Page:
Podiatry Problems That Can Affect Runners

Podiatry Problems That Can Affect Runners

Whether you are a seasoned runner or a beginner, there are a number of injuries and problems that can occur in the foot, ankle and lower limb. Often these problems occur because of biomechanical issues in the foot, for example flat feet or high arches. Your feet are like a platform that supports the rest of your body, and if your platform is out of alignment then it can affect the structures above, the ankle, knees, hips and lower back.

Common problems when running:

This is often referred to as shin splints, but the proper name is Medial Tibial Stress Syndrome (MTSS). This condition causes pain in the lower third of the inside of the shin bone when running and can be severely debilitating. In general, shin splints develop when the muscle and bone tissue (periosteum) in the leg become overworked by repetitive activity.
Chronic presentations are more likely in females, those with a running history of less than 5 years, increased body mass index, larger calf girth, increased hip rotation and standing foot pronation ( rolling in of the arch).
It is important to see your podiatrist to get a correct diagnosis to rule out muscle hernia, stress fracture and chronic exertional compartment syndrome which all have similar symptoms, but are much more serious.
Treatment will include REST, anti-inflammatory medication, icing and orthoses ( insoles), and a gradual return to running.
Before returning to exercise, you should be pain-free for at least 2 weeks. Keep in mind that when you return to exercise, it must be at a lower level of intensity. You should not be exercising as often as you did before, or for the same length of time.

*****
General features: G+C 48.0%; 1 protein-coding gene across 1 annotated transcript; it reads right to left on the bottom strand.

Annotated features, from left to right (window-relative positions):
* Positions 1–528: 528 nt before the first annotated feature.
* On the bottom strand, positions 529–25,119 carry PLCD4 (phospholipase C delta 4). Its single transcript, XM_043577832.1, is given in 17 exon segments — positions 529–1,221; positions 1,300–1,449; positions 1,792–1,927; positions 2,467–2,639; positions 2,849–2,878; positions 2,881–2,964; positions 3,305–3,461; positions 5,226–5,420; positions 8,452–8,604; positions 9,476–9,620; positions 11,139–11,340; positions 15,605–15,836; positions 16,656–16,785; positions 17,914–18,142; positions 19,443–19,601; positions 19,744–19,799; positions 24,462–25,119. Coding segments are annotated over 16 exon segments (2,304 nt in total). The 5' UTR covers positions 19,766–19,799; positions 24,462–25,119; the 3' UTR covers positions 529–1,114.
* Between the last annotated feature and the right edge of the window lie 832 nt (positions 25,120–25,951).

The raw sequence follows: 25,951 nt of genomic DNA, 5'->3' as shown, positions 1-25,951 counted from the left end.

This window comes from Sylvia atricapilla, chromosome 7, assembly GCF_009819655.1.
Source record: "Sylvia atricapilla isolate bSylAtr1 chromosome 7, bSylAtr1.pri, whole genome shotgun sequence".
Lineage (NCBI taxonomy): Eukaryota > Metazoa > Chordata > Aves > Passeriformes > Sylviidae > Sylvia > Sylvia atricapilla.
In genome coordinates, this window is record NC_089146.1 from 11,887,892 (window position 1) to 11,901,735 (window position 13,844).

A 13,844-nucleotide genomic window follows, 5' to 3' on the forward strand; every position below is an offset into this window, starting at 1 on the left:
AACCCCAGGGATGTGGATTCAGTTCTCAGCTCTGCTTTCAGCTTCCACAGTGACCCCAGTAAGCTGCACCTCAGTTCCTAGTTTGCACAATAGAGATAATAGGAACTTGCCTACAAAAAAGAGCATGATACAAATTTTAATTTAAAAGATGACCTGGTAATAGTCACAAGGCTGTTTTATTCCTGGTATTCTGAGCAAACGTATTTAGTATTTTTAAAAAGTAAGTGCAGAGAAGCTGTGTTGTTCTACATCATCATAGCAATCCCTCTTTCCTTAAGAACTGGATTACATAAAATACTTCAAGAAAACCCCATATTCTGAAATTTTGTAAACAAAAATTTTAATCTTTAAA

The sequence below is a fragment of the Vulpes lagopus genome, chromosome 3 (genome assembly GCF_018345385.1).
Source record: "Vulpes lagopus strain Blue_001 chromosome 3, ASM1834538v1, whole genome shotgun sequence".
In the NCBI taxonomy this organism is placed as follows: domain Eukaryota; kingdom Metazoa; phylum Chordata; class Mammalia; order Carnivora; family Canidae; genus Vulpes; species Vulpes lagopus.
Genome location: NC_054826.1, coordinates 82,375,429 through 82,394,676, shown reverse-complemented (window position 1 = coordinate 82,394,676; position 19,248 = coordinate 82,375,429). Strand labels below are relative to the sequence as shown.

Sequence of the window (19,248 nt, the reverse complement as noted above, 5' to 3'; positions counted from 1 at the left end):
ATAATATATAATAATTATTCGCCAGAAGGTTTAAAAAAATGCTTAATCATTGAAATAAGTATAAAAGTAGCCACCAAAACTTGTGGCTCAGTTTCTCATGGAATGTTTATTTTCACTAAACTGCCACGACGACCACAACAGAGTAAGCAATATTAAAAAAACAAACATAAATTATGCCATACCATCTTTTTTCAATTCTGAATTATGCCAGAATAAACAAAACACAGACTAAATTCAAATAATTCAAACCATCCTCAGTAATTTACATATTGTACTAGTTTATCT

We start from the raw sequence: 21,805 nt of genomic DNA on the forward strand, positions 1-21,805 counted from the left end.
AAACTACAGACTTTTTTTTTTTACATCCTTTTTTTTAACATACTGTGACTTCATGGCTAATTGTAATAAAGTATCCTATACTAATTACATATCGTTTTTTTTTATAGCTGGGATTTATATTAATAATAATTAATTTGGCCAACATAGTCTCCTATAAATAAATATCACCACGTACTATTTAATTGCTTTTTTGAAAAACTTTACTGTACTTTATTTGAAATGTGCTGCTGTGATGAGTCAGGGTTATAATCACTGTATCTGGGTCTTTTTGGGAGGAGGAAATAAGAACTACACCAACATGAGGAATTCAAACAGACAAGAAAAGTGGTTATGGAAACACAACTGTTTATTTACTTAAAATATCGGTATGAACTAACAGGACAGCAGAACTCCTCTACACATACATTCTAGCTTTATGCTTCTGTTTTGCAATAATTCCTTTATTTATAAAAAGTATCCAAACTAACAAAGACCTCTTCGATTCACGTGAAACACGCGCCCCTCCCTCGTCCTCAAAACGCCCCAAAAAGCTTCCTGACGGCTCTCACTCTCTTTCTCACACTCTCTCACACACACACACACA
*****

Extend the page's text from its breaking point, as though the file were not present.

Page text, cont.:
Be sure to warm up and stretch thoroughly before you exercise. Increase training slowly. If you start to feel the same pain, stop exercising immediately. Use a cold pack and rest for a day or two. Return to training again at a lower level of intensity. Increase training even more slowly than before.

There are several conditions that can cause heel pain, the most common one we see is plantar fasciitis.

Plantar fasciitis is a condition which can cause heel pain. It happens when the strong band of tissue on the sole of your foot (fascia) becomes irritated, after repetitive use or due to poor foot posture. Most commonly it occurs in one foot but is possible to have it in both feet at the same time.

The main symptoms of plantar fasciitis are:
• Pain or tenderness in the heel or arch of the foot
• Pain with initial steps in the morning or after a period of rest
• Walking short distances may improve pain but longer distances may increase the symptoms again
• Pain with sudden stretching of the sole of the foot. This could include going up on your toes or upstairs
• Pain with prolonged standing or when wearing flat or unsupportive footwear

Common causes of plantar fasciitis
• Poor cushioning or poor arch support in your shoes.?• Tightness in calf muscle.?• Poor foot posture.?• Being on your feet for long periods of time, especially on hard surfaces.?• Being overweight

Treatment involves, stretching, icing, exercises, correct footwear and rest.
See your podiatrist for advice on individual treatments for your plantar fasciitis and to check that you do have this condition.

Other problems that we deal with are knee pain, Achilles pain, muscle strains, stress fractures & Morton’s neuroma to name but a few.

Trainers are very important when running. There are different types of running shoes for different foot types, so If you have any running injuries make an appointment to see us, so we can advise and treat your individual injuries and give footwear advice.